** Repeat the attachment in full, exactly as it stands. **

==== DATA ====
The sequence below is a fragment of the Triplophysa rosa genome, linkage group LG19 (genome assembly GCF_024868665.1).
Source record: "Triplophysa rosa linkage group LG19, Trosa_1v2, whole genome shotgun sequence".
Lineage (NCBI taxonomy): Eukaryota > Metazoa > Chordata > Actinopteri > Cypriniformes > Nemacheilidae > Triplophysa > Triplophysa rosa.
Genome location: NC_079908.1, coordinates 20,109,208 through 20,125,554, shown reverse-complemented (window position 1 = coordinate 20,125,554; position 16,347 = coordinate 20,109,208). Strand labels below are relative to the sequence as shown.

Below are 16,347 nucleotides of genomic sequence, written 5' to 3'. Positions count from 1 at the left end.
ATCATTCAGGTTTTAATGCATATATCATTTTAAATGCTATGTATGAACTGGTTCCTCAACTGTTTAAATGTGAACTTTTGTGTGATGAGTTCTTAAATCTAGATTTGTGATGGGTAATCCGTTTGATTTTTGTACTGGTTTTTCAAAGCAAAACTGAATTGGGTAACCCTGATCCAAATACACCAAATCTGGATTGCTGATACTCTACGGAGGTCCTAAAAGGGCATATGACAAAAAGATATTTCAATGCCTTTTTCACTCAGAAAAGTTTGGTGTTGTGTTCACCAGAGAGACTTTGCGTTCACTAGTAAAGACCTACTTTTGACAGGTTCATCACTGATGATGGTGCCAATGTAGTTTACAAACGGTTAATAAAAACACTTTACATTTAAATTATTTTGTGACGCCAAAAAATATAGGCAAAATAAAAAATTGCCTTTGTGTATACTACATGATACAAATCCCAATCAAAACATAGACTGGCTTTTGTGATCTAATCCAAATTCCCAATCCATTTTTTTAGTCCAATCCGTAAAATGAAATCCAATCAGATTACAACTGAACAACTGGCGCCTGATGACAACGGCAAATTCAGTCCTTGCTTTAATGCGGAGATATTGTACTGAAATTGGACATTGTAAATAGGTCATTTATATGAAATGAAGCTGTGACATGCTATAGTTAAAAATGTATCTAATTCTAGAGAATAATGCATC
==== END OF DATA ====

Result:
The sequence below is a fragment of the Triplophysa rosa genome, linkage group LG19 (genome assembly GCF_024868665.1).
Source record: "Triplophysa rosa linkage group LG19, Trosa_1v2, whole genome shotgun sequence".
Lineage (NCBI taxonomy): Eukaryota > Metazoa > Chordata > Actinopteri > Cypriniformes > Nemacheilidae > Triplophysa > Triplophysa rosa.
Genome location: NC_079908.1, coordinates 20,109,208 through 20,125,554, shown reverse-complemented (window position 1 = coordinate 20,125,554; position 16,347 = coordinate 20,109,208). Strand labels below are relative to the sequence as shown.

Below are 16,347 nucleotides of genomic sequence, written 5' to 3'. Positions count from 1 at the left end.
ATCATTCAGGTTTTAATGCATATATCATTTTAAATGCTATGTATGAACTGGTTCCTCAACTGTTTAAATGTGAACTTTTGTGTGATGAGTTCTTAAATCTAGATTTGTGATGGGTAATCCGTTTGATTTTTGTACTGGTTTTTCAAAGCAAAACTGAATTGGGTAACCCTGATCCAAATACACCAAATCTGGATTGCTGATACTCTACGGAGGTCCTAAAAGGGCATATGACAAAAAGATATTTCAATGCCTTTTTCACTCAGAAAAGTTTGGTGTTGTGTTCACCAGAGAGACTTTGCGTTCACTAGTAAAGACCTACTTTTGACAGGTTCATCACTGATGATGGTGCCAATGTAGTTTACAAACGGTTAATAAAAACACTTTACATTTAAATTATTTTGTGACGCCAAAAAATATAGGCAAAATAAAAAATTGCCTTTGTGTATACTACATGATACAAATCCCAATCAAAACATAGACTGGCTTTTGTGATCTAATCCAAATTCCCAATCCATTTTTTTAGTCCAATCCGTAAAATGAAATCCAATCAGATTACAACTGAACAACTGGCGCCTGATGACAACGGCAAATTCAGTCCTTGCTTTAATGCGGAGATATTGTACTGAAATTGGACATTGTAAATAGGTCATTTATATGAAATGAAGCTGTGACATGCTATAGTTAAAAATGTATCTAATTCTAGAGAATAATGCATC